WTF is Libra? Facebook's Cryptocurrency

Nov 20
You might have been noticing that Zuckerberg has been in the news again. Don't worry; it's not another Facebook data breach. This time, Zuck was on Capitol Hill to talk about his new initiative in 2019, Libra.

What is Libra?

Libra is not a common currency: it is a cryptocurrency that will allow Facebook and Whatsapp users to purchase physical and digital goods in addition to sending funds "with nearly zero fees."

Recently companies like PayPal, Stripe, eBay, MasterCard, and Visa. have decided not to join the Libra Association, which Facebook has been organizing to run the proposed digital currency. Many people believe Facebook is biting more than it can chew, trying to satisfy the entire world unbanked individuals.

Libra 101

In this article I am going to cover the following?

  1. Where does the name Libra come from?

  2. What problem Libra is solving

  3. Who is behind Libra (besides Facebook)

  4. The difference between Libra & Bitcoin

  5. United States Government VS Libra/Facebook

 

Where does the name Libra come from?

The word Libra comes from the French word "libre" -- which means free. Libra is also an astrological sign which happens to represent justice and an ancient Roman unit of weight

So this must mean, Facebook wants to represent freedom, justice, and a unit of weight 🤷🏾♂️. However, in reality, the Facebook currency is none of those things. 

Libra is a digital currency, like Bitcoin. This means it does not and will not exist in physical form. 

Don't worry; you won't see Mark's face on LibraBucks or Libra-coins. However, it will function as a currency. 

What problem Libra is solving 🌎

Libra has a few things going for itself. Libra can be used for payments to friends and family overseas. You may think that’s a small market. But think again, it's a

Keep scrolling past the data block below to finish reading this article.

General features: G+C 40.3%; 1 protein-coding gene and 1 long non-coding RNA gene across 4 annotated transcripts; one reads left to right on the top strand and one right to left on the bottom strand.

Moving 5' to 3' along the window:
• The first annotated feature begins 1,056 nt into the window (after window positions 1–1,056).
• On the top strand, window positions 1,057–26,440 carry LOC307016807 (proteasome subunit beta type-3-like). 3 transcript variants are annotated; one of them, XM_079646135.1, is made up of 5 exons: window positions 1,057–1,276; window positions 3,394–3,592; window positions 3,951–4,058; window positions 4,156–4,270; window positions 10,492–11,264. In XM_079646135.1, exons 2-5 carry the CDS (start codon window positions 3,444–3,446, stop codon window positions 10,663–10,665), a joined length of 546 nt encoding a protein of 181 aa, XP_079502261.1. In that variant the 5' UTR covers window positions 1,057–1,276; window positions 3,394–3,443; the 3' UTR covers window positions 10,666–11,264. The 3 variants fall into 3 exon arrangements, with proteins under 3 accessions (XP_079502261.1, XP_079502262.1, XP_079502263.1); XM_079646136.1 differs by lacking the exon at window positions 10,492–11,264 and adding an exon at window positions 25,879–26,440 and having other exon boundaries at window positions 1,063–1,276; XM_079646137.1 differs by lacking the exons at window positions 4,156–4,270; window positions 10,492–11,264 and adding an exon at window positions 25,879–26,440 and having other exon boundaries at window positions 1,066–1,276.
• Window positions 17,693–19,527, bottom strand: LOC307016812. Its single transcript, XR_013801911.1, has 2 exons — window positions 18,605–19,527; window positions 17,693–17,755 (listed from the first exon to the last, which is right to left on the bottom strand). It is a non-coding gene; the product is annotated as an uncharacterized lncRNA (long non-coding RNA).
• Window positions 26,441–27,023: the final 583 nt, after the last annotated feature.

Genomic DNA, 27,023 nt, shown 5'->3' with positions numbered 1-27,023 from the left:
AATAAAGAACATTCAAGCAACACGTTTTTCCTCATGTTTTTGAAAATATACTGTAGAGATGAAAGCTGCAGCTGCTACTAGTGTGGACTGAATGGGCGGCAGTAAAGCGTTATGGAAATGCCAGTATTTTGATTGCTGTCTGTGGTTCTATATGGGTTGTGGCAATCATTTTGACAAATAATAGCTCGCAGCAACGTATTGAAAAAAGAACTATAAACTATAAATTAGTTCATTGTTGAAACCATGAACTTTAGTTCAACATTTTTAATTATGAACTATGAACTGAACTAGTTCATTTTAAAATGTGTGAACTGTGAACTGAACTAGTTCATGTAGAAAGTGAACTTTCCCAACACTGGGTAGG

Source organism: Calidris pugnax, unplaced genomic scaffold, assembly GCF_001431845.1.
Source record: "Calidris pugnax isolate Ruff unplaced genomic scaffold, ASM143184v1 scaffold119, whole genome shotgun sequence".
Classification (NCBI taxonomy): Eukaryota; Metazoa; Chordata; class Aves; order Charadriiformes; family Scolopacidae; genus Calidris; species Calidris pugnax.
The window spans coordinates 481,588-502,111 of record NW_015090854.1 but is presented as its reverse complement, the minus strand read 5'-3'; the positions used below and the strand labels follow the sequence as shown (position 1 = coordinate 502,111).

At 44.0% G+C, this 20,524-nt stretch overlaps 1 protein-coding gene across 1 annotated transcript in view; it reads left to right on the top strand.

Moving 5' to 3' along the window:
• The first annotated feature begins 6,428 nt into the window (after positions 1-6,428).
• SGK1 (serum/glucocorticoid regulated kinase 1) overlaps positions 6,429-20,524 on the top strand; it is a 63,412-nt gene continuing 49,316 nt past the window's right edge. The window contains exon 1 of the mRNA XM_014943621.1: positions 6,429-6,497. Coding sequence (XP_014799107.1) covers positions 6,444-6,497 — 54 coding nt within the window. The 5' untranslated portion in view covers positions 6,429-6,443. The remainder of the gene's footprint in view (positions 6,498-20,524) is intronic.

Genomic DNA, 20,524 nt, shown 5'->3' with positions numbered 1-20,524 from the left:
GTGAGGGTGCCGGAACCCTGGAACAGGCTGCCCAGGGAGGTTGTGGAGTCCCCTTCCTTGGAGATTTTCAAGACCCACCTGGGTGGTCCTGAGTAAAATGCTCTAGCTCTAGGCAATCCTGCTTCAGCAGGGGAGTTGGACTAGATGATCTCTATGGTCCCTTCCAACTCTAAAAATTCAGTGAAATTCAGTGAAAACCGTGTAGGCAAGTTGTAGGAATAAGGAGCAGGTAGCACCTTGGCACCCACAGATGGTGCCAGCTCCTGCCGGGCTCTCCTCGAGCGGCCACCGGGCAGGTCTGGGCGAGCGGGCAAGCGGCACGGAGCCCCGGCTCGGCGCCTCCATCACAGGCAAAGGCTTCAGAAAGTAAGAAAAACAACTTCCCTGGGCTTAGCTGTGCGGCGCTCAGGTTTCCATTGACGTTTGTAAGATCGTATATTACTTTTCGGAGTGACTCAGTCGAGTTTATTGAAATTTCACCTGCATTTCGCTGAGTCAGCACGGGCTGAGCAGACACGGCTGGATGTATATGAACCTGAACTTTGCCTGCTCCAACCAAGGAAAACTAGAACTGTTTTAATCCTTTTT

💰💰💰💰💰💰💰💰💰TRILLION DOLLAR INDUSTRY 💰💰💰💰💰💰💰💰💰💰💰💰💰💰💰💰💰💰💰💰💰💰💰💰💰💰💰💰💰💰💰💰💰💰💰💰💰💰💰

It's also an expensive industry. Since the Libra currency has many properties of a cryptocurrency, it might be borderless, lightning-fast and, most likely, nearly feeless. This would go a long way to helping underdeveloped nations finish developing, something I believe would benefit us all.

What about Venmo, Paypal, Google Pay?

Most of us use these services when trying to send money to friends and family. Services like Venmo are popular for a reason; they allow you to transfer money between your friends and family and business partners within your country in the blink of an eye. These businesses could be disrupted by Libra quite easily. 

As of March 31st, 2019 there are more than 2.7 billion active daily users of Facebook’s products. That is more than any nation on Earth, and almost as much as America, China and India combined. Imagine if all these people were given access to a global currency? They could use it to split a bill at a restaurant with their friends, pay their mechanic to fix the car, lend some money to a cousin. It’s incredible. Whatever concerns money Libra can be used for it. A little scary, isn’t it?

Libra for business is one size fit all solution.

Companies who signed up and invested in Facebook’s Libra include Uber, eBay, Lyft, Xapo, and Spotify. It makes sense. These businesses, which accept customers around the world, must accept payments in multiple currencies. The firms then need to convert these funds, paying fees and waiting 2-3 days for payments to clear. If these firms used a standard global currency, such as the Facebook crypto, they would save on fees and transfer times.

Who is behind Libra?

The Libra Association, you can read more about it here

Libra vs Bitcoin

Here is a helpful infographic since everyone loves pictures 😊 You'll notice Libra is similar to Bitcoin, but very different.

Facebook is only allowing a few trusted people/firms/companies to keep track of the Libra ledger. That means Libra is more like a digital currency (i.e. World of Warcraft gold, Second Life dollars, etc.) rather than an actual cryptocurrency.

United States Government vs Libra/Facebook

Facebook announced Libra and its Calibra digital wallet on June 18th, 2019 -- and regulators pounced on it straight away. 

U.S. Congress representatives and senate members were in a fury. 

The chair of the House Financial Services Committee, said: “Given the company’s troubled past, I am requesting that Facebook agrees to a moratorium on any movement forward on developing a cryptocurrency until Congress and regulators have the opportunity to examine these issues and take action.

Want to know more?

Even though Facebook’s Libra coin and Bitcoin are both viewed as cryptocurrencies they serve different purposes. 

If you want to hear more check out the latest episode of the People In Tech podcast.

Thanks for reading! 😄

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